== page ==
NZ: Fruit firm pipped with council

A big fruit-growing firm has hit out at the Far North District Council, saying it's shifting the goalposts to deny the company its legal victory against a proposed waste transfer station next door to its Kerikeri fruit depot. However, the council says the proposed change to its District Plan had been on the cards for years and has nothing to do with the row over the waste station. Late last year the FNDC gave Northland Waste the green light to build a transfer station on Waipapa Rd, saying it had no choice but to issue the certificate of compliance because the proposal met the conditions of the rural production zone.

In April this year Turner and Growers, which owns the Kerifresh depot, went to the High Court at Whangarei in a bid to stop the recycling station being built next door. The court threw out the certificate of compliance, saying the FNDC could not have carried out a proper assessment based on the information supplied by Northland Waste. One of the failings, Turners and Growers claimed, was that the FNDC failed to assess whether the waste station would comply with the air quality chapter of the District Plan. In the latest development Turner and Growers has hit out at the FNDC for trying to remove the air quality chapter from its District Plan.

Turner and Growers fears that if Northland Waste were to reapply for a certificate of compliance under the modified District Plan it would be granted, and Kerifresh could be forced to shut down due to strict food safety regulations for fruit exports. ''Plan Change 14 is clearly designed to deny Turners and Growers the fruits of its successful high court litigation and to enable Northland Waste to establish a waste transfer station on Waipapa Rd,'' lawyer Bronwyn Carruthers said in a letter to the FNDC. However, the FNDC said its proposal was unrelated to the waste transfer station issue. It aimed to streamline the way the FNDC and the Northland Regional Council administered the Resource Management Act.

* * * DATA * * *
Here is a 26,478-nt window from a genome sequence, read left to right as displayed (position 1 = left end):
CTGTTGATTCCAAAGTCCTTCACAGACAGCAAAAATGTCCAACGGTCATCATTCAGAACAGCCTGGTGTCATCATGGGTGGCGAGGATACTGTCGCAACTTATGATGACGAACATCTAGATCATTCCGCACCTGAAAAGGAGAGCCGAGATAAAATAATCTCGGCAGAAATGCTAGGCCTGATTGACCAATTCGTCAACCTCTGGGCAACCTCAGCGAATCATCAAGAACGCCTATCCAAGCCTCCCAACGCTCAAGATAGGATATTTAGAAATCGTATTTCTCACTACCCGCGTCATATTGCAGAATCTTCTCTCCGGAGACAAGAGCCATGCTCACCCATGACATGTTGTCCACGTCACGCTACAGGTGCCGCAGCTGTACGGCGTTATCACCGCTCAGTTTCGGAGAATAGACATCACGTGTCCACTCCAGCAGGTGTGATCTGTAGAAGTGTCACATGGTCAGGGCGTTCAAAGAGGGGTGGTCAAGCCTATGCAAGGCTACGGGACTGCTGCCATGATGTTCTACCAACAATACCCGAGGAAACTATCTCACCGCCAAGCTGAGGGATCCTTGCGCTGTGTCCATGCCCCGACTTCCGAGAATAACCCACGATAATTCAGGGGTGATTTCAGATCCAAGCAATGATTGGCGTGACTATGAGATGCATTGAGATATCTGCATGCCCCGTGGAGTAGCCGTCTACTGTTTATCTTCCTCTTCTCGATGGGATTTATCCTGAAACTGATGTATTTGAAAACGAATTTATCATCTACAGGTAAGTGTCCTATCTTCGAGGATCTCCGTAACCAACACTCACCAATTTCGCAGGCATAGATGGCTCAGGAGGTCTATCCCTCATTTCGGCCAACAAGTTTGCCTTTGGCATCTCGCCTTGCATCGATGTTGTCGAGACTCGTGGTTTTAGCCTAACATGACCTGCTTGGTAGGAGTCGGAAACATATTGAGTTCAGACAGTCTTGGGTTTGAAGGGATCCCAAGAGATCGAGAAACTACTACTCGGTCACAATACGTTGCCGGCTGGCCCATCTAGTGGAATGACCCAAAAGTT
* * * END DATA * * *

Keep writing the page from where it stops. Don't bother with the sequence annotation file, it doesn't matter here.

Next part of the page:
Spokesman Richard Edmondson said the FNDC had never issued a resource consent under Chapter 12.6 (Air) of the District Plan, and the question of why the plan had an air chapter had been raised for a number of years. The need for a resource consent under the chapter was triggered only if an NRC air discharge consent was needed. The NRC agreed it was a double-up so the FNDC was proposing to remove the chapter and insert new assessment criteria in other parts of the plan. "The proposal is about removing duplication of processes, not relaxing rules governing air discharges in the district,'' Mr Edmondson said. The change would mean the council did not have to consider air discharges when assessing a certificate of compliance for activities that complied with the District Plan - but anyone proposing an activity involving air discharges would have to make sure it complied with the Regional Air Quality Plan and get a discharge-to-air consent from the NRC if it didn't.

In its submission against Plan Change 14, Turners and Growers said it was "extremely disappointed'' it was not consulted about the proposal, when the Pork Industry Board and the New Zealand Institute of Horticulture were. Air quality rules were necessary because of the ``peculiar nature'' of the Far North's District Plan, which was entirely effects-based and did not limit the kinds of activities allowed in land-use zones. Ironically, an attempt by the Far North District Council to do just that failed earlier this year. Plan Change 8, which sought to limit industrial and commercial development along Waipapa Rd and Kerikeri Rd, was rejected by independent commissioners after an outcry from property owners.


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